Saturday, January 13, 2007

Blue Collar

dir. Paul Schrader"This thing's a goddamn killer, Miller!"

January 13, 2007 - DVD

One of the reasons I wanted to do this blog is to help purge myself of the idea that a movie has to accomplish certain things to be considered invaluable. Often we watch something with a kind of unconscious checklist going; Good cinematography? Good acting? How often do you hear or say something like, “no qualms with the story, but what about that dialogue?” I’m so guilty of doing this, it’s not even funny. Usually we can get away with it, because it’s a polite way of discrediting a movie we don’t admire, or the film isn’t really worth thinking very hard about anyway. Other times, though... Other times, we meet a Blue Collar, a film that sticks its livid finger in the barrel of our critical shotgun. We squeeze the "review" trigger, and suddenly we’ve got words like “intent,” “nuance” and “subtext” all blown backwards in our face. When evaluating something like this, relying on our usual concepts of quality and success will only fuck us up, and we risk overlooking something unique and tremendous.

The story begins like this: Zeke (Richard Pryor), Jerry (Harvey Keitel) and Smokey (Yaphet Kotto) are three friends working together on a checker cab assembly line and united, at least in part, by their depression and shared sense of hopelessness. Every day’s another disaster; Zeke is caught in a tax scam, Jerry’s daughter slices up her mouth attempting to create the braces she needs but her father can’t afford, and Smokey drowns his superior intelligence in alcohol, drugs and prostitutes, probably because nobody in his life has ever been willing to consider him as anything but a big, black workhorse. Like anybody in a bad situation, they need something to rail against, and the most apparent causes of their misery are the men running their local labor union. They don’t have any qualm with the union in general, just with the men denying them their basic human rights on a regular basis. So it is that they eventually scheme to rob their own union headquarters. They expect to find bundles of money, but instead come upon a ledger detailing a long series of illegal money loans, all with huge rates of interest. Smokey decides to use it for blackmail.

Up until this point, the movie has been playing by the regular rules—Schrader even includes witty background decorations, like big posters of John Kennedy and Martin Luther King in the union meeting hall, serving almost as a reminder that their efforts toward progress and equality have been subverted into an excuse to simply oppress everybody in the lower class. It’s been a classically “good” movie for an hour, and the viewer probably expects it to stay this way, and perhaps even to offer some insight as to how we as a society can help to rectify these injustices.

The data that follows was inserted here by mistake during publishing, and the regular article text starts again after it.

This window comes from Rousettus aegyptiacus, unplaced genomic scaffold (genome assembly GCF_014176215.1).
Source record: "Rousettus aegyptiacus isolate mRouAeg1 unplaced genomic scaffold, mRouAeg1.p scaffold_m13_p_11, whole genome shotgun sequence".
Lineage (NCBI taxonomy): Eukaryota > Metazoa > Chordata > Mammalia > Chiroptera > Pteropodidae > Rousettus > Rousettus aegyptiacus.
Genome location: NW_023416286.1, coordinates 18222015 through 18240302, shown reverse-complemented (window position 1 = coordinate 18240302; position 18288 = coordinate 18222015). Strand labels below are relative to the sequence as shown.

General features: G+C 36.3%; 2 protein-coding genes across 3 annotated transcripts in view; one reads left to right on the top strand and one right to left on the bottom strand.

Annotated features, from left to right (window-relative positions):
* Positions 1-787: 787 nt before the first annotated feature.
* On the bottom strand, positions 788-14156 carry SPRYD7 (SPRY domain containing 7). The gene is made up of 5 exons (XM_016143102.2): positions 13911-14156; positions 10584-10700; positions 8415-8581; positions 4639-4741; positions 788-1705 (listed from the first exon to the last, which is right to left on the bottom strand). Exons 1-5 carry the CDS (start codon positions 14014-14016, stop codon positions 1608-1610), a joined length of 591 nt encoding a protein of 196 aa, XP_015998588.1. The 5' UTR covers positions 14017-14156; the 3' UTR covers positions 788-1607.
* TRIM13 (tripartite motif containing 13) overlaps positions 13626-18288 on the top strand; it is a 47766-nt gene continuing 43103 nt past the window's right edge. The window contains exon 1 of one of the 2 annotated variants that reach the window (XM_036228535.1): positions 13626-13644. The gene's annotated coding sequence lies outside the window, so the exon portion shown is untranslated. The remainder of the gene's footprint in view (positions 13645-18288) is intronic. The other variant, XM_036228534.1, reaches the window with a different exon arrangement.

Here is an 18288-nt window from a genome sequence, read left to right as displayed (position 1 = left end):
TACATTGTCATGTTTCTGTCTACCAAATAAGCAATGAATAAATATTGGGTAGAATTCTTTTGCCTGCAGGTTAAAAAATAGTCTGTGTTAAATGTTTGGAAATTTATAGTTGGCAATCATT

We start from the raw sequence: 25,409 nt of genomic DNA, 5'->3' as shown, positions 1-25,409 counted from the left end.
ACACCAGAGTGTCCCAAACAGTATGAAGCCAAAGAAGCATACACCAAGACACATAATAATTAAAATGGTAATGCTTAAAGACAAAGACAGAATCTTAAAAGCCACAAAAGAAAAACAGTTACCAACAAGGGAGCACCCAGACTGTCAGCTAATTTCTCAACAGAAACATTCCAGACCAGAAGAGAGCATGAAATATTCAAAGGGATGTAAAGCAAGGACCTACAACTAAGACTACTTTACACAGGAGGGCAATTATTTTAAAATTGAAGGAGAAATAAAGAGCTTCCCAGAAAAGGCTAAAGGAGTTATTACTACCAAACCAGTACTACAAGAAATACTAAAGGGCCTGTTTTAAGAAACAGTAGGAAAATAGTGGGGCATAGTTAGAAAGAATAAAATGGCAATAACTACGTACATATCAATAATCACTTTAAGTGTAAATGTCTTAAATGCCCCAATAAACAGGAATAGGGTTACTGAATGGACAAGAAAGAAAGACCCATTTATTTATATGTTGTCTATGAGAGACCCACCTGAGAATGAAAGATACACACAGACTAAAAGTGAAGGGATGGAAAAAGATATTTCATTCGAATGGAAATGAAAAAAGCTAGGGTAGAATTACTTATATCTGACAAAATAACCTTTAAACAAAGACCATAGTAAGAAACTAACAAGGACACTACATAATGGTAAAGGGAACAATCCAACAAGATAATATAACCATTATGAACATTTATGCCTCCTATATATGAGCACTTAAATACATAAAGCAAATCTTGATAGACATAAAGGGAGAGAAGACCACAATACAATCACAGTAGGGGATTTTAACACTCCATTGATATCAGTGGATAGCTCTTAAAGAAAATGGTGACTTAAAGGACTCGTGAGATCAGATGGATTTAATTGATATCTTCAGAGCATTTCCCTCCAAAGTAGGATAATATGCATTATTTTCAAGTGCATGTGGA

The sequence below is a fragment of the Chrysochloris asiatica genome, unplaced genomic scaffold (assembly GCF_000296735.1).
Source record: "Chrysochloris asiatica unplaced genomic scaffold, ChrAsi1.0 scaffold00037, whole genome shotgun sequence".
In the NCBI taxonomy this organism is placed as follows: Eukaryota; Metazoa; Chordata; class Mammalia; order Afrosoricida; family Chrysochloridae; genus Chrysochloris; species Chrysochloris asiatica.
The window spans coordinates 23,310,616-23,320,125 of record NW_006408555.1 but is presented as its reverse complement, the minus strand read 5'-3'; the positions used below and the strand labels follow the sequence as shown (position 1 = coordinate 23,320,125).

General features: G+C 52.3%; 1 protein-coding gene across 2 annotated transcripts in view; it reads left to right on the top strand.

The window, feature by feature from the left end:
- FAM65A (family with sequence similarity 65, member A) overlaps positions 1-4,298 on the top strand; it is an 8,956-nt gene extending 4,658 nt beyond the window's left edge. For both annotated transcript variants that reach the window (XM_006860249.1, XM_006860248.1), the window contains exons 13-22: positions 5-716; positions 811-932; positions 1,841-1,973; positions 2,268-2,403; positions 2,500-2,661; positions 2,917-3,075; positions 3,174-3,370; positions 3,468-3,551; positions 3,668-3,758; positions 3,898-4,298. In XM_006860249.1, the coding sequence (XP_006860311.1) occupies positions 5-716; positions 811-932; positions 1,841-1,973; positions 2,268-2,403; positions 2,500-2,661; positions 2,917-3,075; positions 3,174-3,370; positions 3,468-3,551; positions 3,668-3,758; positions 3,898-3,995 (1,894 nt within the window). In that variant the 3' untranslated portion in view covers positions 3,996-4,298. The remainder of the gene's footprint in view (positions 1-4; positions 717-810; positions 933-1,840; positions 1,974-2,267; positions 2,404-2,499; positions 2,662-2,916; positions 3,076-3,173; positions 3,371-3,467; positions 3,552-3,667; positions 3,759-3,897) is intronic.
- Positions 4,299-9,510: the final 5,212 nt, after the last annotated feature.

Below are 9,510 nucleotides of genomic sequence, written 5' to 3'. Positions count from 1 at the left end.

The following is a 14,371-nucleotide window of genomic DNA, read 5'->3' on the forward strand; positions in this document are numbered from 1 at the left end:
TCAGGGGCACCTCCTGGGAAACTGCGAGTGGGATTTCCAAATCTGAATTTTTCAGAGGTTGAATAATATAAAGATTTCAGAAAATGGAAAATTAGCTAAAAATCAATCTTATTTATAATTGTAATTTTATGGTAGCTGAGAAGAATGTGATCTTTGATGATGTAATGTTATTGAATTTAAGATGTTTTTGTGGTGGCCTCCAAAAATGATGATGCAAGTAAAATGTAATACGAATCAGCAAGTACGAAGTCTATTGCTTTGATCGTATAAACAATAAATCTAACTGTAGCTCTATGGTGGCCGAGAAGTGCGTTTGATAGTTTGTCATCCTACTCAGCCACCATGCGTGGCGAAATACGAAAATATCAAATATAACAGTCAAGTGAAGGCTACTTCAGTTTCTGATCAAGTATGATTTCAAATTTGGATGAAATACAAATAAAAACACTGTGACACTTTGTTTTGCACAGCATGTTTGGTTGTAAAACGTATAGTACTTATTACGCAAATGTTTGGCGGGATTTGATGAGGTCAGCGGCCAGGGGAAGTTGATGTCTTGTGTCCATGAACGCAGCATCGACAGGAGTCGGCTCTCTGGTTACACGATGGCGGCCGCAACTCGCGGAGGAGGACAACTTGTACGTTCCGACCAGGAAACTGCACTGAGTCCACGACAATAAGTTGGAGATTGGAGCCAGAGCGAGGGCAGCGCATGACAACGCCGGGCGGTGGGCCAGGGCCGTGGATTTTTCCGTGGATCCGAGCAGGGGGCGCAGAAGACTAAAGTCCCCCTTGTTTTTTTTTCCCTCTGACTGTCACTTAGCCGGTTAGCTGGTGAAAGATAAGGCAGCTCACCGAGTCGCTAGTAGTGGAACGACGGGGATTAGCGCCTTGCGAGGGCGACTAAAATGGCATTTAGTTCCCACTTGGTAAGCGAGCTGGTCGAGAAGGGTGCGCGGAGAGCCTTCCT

Once the blackmail plan is put in action, however, everything changes. The union leaders become almost Machiavellian in their evil deeds, remorselessly terrorizing, creatively murdering, and fork-tonguedly tempting the three guys in a string of melodramatic and unbelievable situations. Suddenly gone is the realism of the early scenes, where we began to know these three men and their families. The film no longer has time to focus its attention on little details; the characters are too busy running for their lives, stabbing each other in the back, and staying up at night gripping baseball bats. The logic behind who gets killed, who gets corrupted, and who becomes an FBI informant is simple-minded at best, and stereotypical at worst. But here’s the thing—each of these “flaws” are essential to the film’s accomplishment. The more fevered and unbelievable it all gets, the more disturbing the movie’s messages become. The further it gets from its internal logic, the closer it comes to fully inhabiting and communicating its central emotion.

This is one of the most pissed off movies I know, a film that sacrifices almost everything for its anger. It depicts characters whose lives are mostly made up of work, debt and drinking. They aren’t well educated, and they aren’t well compensated for the hard work they do. These are people feeling pinned against the wall without a clue how to better their situation, and being slowly driven crazy by a vague awareness of the corruption and oppression that make the bosses around them rich. And just like these three guys, the movie they’re in is prone to hyperbole and irrationality. In the second half, it essentially throws away its effortless sense of realism and honesty, instead becoming totally consumed by outrage and paranoia. It takes the same plunge as Zeke, Jerry and Smokey; as they lose the very values they swore they’d cling to (really, all they had going for them), the film turns its back on plausibility and abandons any sense of responsibility it had toward suggesting a way out of this mess. This isn’t an intelligent study of union corruption; it’s a bath in cold human panic. Whether this is by calculated design or not is irrelevant, and not worth worrying about. The fact that this progression of logic exists—that people think and feel this way, and can eventually be reduced to nothing but blind rage—is all that matters. That’s a tremendously distressing notion, and one Blue Collar follows all the way down to the bottom. It’s not about guys like this; it’s a product of them.

In the end, the movie isn't about answers, it's about questions. One of the film’s posters reads, “Whatever happened to the American dream?” As a tagline, this couldn’t be more perfect. We begin by asking this question of the movie, expecting some kind of reasoned response. Once it's over, we find that we're dizzily asking the question of ourselves, and this time we're asking with a lot more frustration than before. For Christ’s sake, what the hell did happen to the American dream?

1 comment:

Anonymous said...

i think you just mean "mythic."